Pledge agreements in debt financings may present another potential issue. If the pledged equity belongs to a licensed cannabis company, it may not be possible to execute on a pledge agreement without going through a regulatory approval process.
In an equity financing, the most common structuring issue is the question of new owner approvals. In some jurisdictions, like Illinois, any owner, no matter how little or indirect their interest in a licensee may be, must be approved and added to the list of owners of a license. In other states, like Florida, where adding owners is easier, there may be a materiality threshold below which new owners do not need to be disclosed or pre-approved. It is, therefore, integral to understand the regime in question and its interplays with the proposed deal. In a jurisdiction with strict approval processes for new owners, like Colorado prior to the implementation of HB 1090, companies often seek to bring owners into intellectual property holding companies or management companies. Similar structures are used in states, such as Arizona, that prohibit for-profit entities from owning licenses. Investors should understand the structure of their investment to determine what they are truly buying, as some companies are not open about the fact that the investment may not be in the licensed entity.
In some states, ownership caps are tied to materiality threshold. For example, in Massachusetts, no entity or individual may control or own more than ten percent of more than three adult-use licenses of the same type. It is important to ensure that potential investors would not violate these restrictions and prevent the consummating of an acquisition.
Finally, equity investors should understand how any license violations of an issuer will impact their other license holding entities and future licenses. If an investor owns equity in several companies that have licenses in different states, a compliance issue that occurs with one of these licenses may trigger an obligation to disclose the violation to the other states. Such disclosure violations are generally more common in the context of competitive licensing processes.
Intellectual Property Licensing Deals
Intellectual property licensing arrangements are increasingly common in the cannabis space given the prohibition on interstate transfers of cannabis. As such, a cannabis company with an established presence in one state may ultimately choose to enter an intellectual property licensing deal in another state instead of obtaining its own license. To maintain consistency, intellectual property licensing agreements will often have strict specifications, including the use of certain non-cannabis terpenes. It is imperative that such agreements do not inadvertently give too much control over the cannabis licensee to the IP holder, thereby necessitating regulatory approval requirements.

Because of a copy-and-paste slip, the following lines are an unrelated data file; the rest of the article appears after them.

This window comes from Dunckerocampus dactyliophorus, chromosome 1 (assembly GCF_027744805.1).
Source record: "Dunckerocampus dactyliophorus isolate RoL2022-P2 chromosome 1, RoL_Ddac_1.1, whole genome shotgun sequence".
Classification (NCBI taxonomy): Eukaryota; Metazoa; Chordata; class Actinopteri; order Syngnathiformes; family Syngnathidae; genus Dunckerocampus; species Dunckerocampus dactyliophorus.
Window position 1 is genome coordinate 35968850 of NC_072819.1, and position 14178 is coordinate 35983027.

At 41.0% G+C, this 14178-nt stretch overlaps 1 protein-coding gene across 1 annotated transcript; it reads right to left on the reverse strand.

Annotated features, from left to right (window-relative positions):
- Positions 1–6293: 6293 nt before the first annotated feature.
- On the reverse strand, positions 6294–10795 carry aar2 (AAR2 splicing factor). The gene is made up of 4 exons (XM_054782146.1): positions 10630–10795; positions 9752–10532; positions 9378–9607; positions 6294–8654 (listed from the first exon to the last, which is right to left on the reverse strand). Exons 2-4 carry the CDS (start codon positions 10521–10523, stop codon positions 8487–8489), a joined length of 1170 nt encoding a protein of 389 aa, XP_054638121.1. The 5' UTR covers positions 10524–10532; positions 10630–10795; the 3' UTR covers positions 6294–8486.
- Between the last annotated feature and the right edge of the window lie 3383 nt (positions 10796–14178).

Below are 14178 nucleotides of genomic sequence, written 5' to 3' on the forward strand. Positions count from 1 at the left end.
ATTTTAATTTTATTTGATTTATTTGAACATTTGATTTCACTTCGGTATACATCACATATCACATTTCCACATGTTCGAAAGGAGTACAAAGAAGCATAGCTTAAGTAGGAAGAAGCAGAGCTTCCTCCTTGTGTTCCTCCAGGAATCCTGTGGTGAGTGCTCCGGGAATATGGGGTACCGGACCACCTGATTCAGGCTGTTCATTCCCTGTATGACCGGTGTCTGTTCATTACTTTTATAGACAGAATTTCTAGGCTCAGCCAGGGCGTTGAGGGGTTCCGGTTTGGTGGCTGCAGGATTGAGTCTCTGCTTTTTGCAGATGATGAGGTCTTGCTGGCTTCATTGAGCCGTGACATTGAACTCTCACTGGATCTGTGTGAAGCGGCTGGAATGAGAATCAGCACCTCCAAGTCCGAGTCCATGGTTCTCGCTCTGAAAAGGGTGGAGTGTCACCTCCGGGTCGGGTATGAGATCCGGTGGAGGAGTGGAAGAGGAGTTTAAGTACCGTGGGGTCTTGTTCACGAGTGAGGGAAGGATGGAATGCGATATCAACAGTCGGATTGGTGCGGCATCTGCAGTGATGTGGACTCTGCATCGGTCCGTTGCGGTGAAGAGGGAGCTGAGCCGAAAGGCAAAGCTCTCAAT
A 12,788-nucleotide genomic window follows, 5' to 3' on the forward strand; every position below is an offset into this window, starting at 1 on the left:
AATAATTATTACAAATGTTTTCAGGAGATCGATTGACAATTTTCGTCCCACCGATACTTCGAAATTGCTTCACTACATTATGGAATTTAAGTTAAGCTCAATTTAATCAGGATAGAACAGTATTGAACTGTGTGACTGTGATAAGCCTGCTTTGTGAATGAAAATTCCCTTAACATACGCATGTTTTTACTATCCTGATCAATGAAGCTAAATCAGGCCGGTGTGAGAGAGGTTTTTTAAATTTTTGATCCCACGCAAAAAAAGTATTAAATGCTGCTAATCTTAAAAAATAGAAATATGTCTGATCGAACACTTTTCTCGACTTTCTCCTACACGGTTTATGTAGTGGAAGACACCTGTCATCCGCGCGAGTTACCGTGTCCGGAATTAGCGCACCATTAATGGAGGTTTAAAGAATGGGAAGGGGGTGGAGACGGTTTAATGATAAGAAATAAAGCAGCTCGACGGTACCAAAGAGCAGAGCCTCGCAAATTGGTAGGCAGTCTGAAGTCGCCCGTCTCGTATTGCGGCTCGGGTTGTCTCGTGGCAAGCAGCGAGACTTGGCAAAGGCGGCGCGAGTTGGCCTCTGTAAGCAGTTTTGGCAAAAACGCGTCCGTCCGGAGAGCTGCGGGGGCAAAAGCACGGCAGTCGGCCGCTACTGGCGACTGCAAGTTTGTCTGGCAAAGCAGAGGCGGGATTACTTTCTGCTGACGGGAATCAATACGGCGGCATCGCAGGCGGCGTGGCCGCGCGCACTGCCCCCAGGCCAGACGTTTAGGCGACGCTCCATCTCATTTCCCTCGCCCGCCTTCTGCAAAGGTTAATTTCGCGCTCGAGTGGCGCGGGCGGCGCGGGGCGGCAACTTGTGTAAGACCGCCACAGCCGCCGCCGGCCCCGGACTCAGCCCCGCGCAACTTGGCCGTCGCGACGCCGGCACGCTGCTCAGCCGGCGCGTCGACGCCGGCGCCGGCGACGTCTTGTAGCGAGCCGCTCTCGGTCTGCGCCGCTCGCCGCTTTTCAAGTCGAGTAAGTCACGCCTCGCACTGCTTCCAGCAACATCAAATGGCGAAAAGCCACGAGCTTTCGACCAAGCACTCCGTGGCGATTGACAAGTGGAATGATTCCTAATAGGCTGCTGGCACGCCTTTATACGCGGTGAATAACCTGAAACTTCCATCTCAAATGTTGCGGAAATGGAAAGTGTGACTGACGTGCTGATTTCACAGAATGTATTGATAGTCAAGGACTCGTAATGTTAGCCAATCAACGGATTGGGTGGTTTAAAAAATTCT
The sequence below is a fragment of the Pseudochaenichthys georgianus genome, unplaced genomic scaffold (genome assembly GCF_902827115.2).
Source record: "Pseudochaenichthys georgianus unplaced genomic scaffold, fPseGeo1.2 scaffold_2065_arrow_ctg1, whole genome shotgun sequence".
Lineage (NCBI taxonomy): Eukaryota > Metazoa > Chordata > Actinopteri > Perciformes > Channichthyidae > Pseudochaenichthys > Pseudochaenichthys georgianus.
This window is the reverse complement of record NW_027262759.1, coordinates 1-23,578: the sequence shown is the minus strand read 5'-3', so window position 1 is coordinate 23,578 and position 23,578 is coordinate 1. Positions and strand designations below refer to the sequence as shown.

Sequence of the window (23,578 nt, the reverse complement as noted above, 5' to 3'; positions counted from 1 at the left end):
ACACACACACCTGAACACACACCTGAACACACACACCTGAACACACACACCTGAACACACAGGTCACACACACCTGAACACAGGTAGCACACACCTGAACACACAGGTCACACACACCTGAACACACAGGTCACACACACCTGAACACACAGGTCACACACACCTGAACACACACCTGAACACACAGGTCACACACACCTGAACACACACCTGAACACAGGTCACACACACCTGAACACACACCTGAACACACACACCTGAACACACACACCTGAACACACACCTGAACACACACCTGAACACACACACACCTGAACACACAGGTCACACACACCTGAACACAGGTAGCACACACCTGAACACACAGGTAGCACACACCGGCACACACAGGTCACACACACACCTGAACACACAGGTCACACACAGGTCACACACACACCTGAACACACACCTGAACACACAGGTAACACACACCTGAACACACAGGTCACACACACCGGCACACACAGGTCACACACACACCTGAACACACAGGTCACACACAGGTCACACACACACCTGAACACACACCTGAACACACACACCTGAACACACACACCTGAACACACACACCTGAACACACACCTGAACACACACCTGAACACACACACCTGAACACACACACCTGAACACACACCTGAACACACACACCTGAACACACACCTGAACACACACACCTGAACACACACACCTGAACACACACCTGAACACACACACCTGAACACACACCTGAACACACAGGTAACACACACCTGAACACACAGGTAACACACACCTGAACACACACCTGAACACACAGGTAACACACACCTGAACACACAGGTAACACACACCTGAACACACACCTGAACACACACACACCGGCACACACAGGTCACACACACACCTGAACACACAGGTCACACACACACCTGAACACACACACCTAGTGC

The form of payment in an intellectual property licensing deal is also critical to analyzing whether the contemplated transaction can be accomplished. Direct (i.e., percentage-based) participation in the revenue or profit of a licensed business can create ownership issues in many states, such as California. If ownership is implicated, regulatory approval and background checks may be needed. For this reason, many deals are structured as packaging arrangements, whereby the IP holder sells packages to the licensed cannabis business, who in turn uses the packages for the sale of the cannabis product.
Regardless of the form of payment, control of the licensed business operations and premises needs to remain entirely with the license holder. It can be possible for employees of the IP holder to come onto the premise to assist with production, but they must remain subject to the control and direction of the licensee. Companies have gotten in trouble for turning over their facilities, without supervision, to an IP holder that wants to take direct control of the production process.
In addition, some states, like Nevada and New York, require pre-approval of new products or product logos or names being sold by a licensed business. All states have requirements regarding products sold by licensed businesses, such as dosing, as well as packaging and labeling rules. These rules must be reviewed in advance of closing the transaction to ensure the new products will not create any violations.